Interannual variations associated with El Niño-Southern Oscillation can alter the surface-pressure distribution and moisture transport over Antarctica, potentially affecting the contribution of the Antarctic ice sheet to sea level. Here, we combine satellite gravimetry with auxiliary atmospheric data sets to investigate interannual ice-mass changes during the extreme 2015–2016 El Niño. Enhanced precipitation during this event contributed positively to the mass of the Antarctic Peninsula and West Antarctic ice sheets, with the mass gain on the peninsula being unprecedented within GRACE's observational record. Over the coastal basins of East Antarctica, the precipitation-driven mass loss observed in recent years was arrested, with pronounced accumulation over Terre Adélie dominating this response. Little change was observed over Central Antarctica where, after a brief pause, enhanced mass-loss due to weakened precipitation continued. Overall, precipitation changes over this period were sufficient to temporarily offset Antarctica's usual (approximately 0.4 mm yr−1) contribution to global mean sea level rise.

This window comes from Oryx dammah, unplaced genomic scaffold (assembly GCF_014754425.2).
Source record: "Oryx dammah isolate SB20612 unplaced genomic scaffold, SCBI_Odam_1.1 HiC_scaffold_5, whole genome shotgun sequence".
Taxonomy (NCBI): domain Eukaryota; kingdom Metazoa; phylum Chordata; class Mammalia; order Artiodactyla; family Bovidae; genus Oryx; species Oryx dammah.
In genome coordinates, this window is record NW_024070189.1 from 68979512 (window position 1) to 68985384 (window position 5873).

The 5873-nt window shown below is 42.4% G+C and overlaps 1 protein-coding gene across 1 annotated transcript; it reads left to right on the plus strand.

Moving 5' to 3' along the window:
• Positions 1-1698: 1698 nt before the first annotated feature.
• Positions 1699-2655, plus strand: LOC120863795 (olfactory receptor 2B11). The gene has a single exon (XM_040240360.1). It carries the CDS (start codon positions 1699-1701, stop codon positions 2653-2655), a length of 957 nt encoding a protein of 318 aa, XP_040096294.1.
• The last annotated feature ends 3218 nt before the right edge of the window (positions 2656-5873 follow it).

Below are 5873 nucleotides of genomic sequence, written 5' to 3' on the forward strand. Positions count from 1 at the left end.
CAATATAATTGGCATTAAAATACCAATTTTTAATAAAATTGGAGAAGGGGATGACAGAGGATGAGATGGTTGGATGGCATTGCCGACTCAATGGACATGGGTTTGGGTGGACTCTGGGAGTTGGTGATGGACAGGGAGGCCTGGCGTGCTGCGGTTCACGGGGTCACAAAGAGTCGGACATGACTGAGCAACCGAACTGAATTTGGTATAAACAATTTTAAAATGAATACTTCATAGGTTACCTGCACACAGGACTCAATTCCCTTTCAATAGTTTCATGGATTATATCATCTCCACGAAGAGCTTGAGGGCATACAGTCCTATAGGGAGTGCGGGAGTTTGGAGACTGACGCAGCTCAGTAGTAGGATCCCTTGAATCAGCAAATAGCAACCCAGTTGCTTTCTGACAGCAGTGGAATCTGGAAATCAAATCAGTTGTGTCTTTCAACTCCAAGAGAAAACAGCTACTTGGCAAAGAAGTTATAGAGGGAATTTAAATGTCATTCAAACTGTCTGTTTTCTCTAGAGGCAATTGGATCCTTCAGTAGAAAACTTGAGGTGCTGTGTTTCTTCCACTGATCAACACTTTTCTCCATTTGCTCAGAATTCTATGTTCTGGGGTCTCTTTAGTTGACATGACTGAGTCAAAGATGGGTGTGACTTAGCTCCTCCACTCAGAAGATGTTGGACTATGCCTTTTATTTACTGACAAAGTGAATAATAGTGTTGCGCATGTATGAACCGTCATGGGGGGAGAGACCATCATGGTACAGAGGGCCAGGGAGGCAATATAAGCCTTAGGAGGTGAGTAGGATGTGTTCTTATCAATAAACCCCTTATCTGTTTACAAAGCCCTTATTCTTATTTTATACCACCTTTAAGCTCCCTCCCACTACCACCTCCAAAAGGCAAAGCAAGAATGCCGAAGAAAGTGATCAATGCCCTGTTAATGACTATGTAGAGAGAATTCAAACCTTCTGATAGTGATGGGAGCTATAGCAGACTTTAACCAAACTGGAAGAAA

- El Niño
- Mass Balance